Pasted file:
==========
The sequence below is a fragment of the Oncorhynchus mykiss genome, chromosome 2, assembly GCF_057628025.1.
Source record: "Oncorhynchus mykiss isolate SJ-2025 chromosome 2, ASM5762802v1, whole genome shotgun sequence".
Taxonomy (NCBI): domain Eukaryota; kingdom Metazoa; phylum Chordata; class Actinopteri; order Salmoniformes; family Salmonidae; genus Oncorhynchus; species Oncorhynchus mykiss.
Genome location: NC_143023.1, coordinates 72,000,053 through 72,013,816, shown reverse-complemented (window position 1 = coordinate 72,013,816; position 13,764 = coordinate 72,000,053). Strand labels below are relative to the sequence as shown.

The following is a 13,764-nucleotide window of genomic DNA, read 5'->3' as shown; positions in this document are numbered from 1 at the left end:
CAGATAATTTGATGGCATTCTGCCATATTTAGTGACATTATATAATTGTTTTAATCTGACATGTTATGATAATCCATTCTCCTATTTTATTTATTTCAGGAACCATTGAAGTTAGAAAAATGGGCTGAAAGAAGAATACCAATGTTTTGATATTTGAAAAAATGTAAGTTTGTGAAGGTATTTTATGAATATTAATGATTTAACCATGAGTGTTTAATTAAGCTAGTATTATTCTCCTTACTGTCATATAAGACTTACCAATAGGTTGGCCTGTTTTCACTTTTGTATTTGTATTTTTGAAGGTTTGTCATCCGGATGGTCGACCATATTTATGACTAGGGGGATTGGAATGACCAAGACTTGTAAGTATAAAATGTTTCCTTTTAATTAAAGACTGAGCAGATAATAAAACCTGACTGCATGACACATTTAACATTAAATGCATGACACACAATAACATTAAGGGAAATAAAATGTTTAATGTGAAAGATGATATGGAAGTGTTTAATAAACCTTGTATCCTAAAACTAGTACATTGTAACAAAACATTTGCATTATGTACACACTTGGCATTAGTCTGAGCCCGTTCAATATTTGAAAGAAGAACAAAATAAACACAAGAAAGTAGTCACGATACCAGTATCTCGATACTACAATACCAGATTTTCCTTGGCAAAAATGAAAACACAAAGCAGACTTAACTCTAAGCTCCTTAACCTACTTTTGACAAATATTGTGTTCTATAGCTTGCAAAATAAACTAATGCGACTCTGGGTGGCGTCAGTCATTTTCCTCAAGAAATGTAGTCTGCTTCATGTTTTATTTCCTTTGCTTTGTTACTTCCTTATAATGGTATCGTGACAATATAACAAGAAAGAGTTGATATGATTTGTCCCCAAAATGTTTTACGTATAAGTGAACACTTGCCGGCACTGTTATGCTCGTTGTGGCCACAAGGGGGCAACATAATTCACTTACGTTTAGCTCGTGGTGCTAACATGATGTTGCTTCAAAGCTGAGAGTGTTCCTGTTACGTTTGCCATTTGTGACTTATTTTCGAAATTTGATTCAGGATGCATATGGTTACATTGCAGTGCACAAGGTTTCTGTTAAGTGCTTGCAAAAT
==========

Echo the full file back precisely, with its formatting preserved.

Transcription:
The sequence below is a fragment of the Oncorhynchus mykiss genome, chromosome 2, assembly GCF_057628025.1.
Source record: "Oncorhynchus mykiss isolate SJ-2025 chromosome 2, ASM5762802v1, whole genome shotgun sequence".
Taxonomy (NCBI): domain Eukaryota; kingdom Metazoa; phylum Chordata; class Actinopteri; order Salmoniformes; family Salmonidae; genus Oncorhynchus; species Oncorhynchus mykiss.
Genome location: NC_143023.1, coordinates 72,000,053 through 72,013,816, shown reverse-complemented (window position 1 = coordinate 72,013,816; position 13,764 = coordinate 72,000,053). Strand labels below are relative to the sequence as shown.

The following is a 13,764-nucleotide window of genomic DNA, read 5'->3' as shown; positions in this document are numbered from 1 at the left end:
CAGATAATTTGATGGCATTCTGCCATATTTAGTGACATTATATAATTGTTTTAATCTGACATGTTATGATAATCCATTCTCCTATTTTATTTATTTCAGGAACCATTGAAGTTAGAAAAATGGGCTGAAAGAAGAATACCAATGTTTTGATATTTGAAAAAATGTAAGTTTGTGAAGGTATTTTATGAATATTAATGATTTAACCATGAGTGTTTAATTAAGCTAGTATTATTCTCCTTACTGTCATATAAGACTTACCAATAGGTTGGCCTGTTTTCACTTTTGTATTTGTATTTTTGAAGGTTTGTCATCCGGATGGTCGACCATATTTATGACTAGGGGGATTGGAATGACCAAGACTTGTAAGTATAAAATGTTTCCTTTTAATTAAAGACTGAGCAGATAATAAAACCTGACTGCATGACACATTTAACATTAAATGCATGACACACAATAACATTAAGGGAAATAAAATGTTTAATGTGAAAGATGATATGGAAGTGTTTAATAAACCTTGTATCCTAAAACTAGTACATTGTAACAAAACATTTGCATTATGTACACACTTGGCATTAGTCTGAGCCCGTTCAATATTTGAAAGAAGAACAAAATAAACACAAGAAAGTAGTCACGATACCAGTATCTCGATACTACAATACCAGATTTTCCTTGGCAAAAATGAAAACACAAAGCAGACTTAACTCTAAGCTCCTTAACCTACTTTTGACAAATATTGTGTTCTATAGCTTGCAAAATAAACTAATGCGACTCTGGGTGGCGTCAGTCATTTTCCTCAAGAAATGTAGTCTGCTTCATGTTTTATTTCCTTTGCTTTGTTACTTCCTTATAATGGTATCGTGACAATATAACAAGAAAGAGTTGATATGATTTGTCCCCAAAATGTTTTACGTATAAGTGAACACTTGCCGGCACTGTTATGCTCGTTGTGGCCACAAGGGGGCAACATAATTCACTTACGTTTAGCTCGTGGTGCTAACATGATGTTGCTTCAAAGCTGAGAGTGTTCCTGTTACGTTTGCCATTTGTGACTTATTTTCGAAATTTGATTCAGGATGCATATGGTTACATTGCAGTGCACAAGGTTTCTGTTAAGTGCTTGCAAAAT